Enterovirus-D68 Is Now Coast to Coast

September 19, 2014

Updated September 22, 2014 — Editor's note: The story has been revised so that it no longer suggests that the EV-D68 and Ebola outbreaks are comparable in terms of severity, which was never our intention.

The once-rare type of enterovirus that has landed hundreds if not thousands of children in the hospital with acute respiratory problems has spread coast to coast to 22 states, up from 6 just a week ago, according to the Centers for Disease Control and Prevention (CDC).

For all its explosive growth, enterovirus-D68 (EV-D68) has not resulted in any deaths. That is one positive. Another positive, according to 2 infectious disease experts, is that the nation's public health infrastructure has been able to handle the outbreak.

"It's fairly assuring when you know there are enough resources, skill, and expertise to respond rapidly to the emergence of a new epidemic," said Daniel Johnson, MD, a pediatric infectious disease specialist at the University of Chicago Medicine Comer Children's Hospital in Illinois, one of the first hospitals to treat a wave of children infected with EV-D68.

First identified in 1962, EV-D68 differs from other enteroviruses in that patients do not necessarily present with a tell-tale fever.

It was just 11 days ago that the CDC announced that it had confirmed 30 cases of EV-D68 at Children's Mercy Hospital in Kansas City, Missouri, and Comer Children's Hospital. Most of the children had a history of asthma or wheezing, and most were treated in the intensive care unit, some with mechanical ventilation and continuous positive airway pressure, according to the agency.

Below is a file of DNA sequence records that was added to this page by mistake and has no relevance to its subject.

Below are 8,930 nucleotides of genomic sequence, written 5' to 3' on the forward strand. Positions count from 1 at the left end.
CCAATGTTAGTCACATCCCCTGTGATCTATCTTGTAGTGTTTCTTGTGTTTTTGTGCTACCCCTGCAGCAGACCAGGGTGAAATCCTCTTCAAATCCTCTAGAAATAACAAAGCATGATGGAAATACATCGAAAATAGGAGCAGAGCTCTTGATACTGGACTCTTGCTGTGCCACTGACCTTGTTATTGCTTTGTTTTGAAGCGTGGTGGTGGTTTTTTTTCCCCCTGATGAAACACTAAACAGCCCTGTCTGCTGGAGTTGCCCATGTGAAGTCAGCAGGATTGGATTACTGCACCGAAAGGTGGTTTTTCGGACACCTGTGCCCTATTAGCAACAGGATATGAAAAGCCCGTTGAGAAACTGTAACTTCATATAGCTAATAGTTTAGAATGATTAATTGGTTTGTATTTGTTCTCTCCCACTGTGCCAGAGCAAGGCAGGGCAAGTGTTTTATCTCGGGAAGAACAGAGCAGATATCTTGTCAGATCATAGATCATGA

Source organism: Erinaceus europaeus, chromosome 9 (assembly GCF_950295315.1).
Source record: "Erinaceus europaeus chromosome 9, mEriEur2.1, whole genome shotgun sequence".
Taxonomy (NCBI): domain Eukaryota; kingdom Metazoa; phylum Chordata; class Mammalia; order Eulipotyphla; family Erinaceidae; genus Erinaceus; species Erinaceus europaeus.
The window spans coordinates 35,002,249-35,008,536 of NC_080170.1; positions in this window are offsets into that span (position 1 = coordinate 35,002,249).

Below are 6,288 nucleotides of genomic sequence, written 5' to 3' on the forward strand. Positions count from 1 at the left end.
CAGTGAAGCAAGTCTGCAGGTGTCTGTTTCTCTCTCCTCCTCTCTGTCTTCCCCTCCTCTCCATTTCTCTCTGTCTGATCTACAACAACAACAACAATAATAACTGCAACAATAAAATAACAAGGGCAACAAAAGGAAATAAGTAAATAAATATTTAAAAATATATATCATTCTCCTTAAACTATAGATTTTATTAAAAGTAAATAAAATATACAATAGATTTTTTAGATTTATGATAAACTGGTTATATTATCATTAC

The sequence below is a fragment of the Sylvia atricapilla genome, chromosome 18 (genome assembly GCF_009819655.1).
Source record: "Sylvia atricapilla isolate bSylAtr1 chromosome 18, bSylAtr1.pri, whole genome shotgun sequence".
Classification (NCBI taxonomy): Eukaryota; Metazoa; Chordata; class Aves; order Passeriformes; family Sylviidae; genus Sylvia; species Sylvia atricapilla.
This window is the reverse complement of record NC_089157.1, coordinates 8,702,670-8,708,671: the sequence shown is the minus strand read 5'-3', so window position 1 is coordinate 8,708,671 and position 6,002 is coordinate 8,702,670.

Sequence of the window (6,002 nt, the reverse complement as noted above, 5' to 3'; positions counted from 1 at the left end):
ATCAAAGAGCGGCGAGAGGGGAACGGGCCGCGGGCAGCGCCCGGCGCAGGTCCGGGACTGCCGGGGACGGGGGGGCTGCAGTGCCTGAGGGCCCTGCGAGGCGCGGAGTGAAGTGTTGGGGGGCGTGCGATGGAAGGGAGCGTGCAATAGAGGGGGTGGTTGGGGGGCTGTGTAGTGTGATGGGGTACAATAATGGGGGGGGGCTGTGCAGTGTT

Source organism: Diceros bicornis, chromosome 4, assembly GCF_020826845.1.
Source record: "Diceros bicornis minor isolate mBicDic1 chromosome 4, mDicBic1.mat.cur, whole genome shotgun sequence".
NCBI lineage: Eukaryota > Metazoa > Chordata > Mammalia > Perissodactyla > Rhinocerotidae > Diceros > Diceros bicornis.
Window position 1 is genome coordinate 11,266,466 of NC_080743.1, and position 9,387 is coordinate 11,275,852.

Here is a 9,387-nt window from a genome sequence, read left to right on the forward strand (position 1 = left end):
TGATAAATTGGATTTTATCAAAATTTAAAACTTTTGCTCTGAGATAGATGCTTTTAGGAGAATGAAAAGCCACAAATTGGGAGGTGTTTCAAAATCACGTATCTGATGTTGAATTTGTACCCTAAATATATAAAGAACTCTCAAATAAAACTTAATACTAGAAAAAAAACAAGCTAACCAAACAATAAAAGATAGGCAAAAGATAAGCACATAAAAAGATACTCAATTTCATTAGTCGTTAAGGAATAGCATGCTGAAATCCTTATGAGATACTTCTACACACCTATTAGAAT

By September 12, the case count had risen to 97 confirmed cases in Colorado, Illinois, Iowa, Kansas, Kentucky, and Missouri. Today, the CDC's running total reached 160 cases in 22 states. The additional 16 states are Alabama, California, Connecticut, Georgia, Indiana, Louisiana, Michigan, Minnesota, Montana, Nebraska, New Jersey, New York, Oklahoma, Pennsylvania, Virginia, and Washington.

The number of confirmed cases belies the true extent of the outbreak.

Most children coming down with the virus probably aren't being tested, according to the CDC. In the first sample of patients tested at the hospitals in Kansas City and Chicago, 83% had EV-D68. Some hospitals, such as Children's Mercy in Kansas City, have been deluged with hundreds of children with respiratory illness.

"I'm sure there are probably thousands of cases at this point," said Mark Schleiss, MD, director of pediatric infectious diseases at the University of Minnesota Medical School.

"The System Worked Well"

The EV-D68 outbreak is still going strong at Comer Children’s Hospital in Chicago, said Dr. Johnson, also an associate professor of infectious diseases at the University of Chicago Pritzker School of Medicine.

"Our emergency room continues to see an increasing number of patients," he said. The crush has gotten to the point that the emergency department (ED) went on bypass — flagging ambulances on to other hospitals — three times in the past 2 weeks. "We haven't had to go on bypass for 10 years," Dr. Johnson said. ED clinicians are working overtime, one example of how the virus is taxing the resources of the hospital.

Lacking any antiviral to treat EV-D68, clinicians are giving patients supportive care that includes bronchodilators and oral or intravenous steroids, according to Dr. Johnson. One child with a very severe infection remains on a heart-lung bypass machine.

The ability of the CDC and other public health agencies to track the spread of the virus and keep clinicians posted "improves our ability to deal with this epidemic," said Dr. Johnson.

Dr. Schleiss echoed his comments.

"The public health response to the outbreak is generally pretty good," Dr. Schleiss said. "The system worked well."

"It's an excellent example of why the continued investment in public resources at both the state and federal level is absolutely essential. When outbreaks like this come along, it's hugely important to have the ability to make these kinds of responses."


Comments on Medscape are moderated and should be professional in tone and on topic. You must declare any conflicts of interest related to your comments and responses. Please see our Commenting Guide for further information. We reserve the right to remove posts at our sole discretion.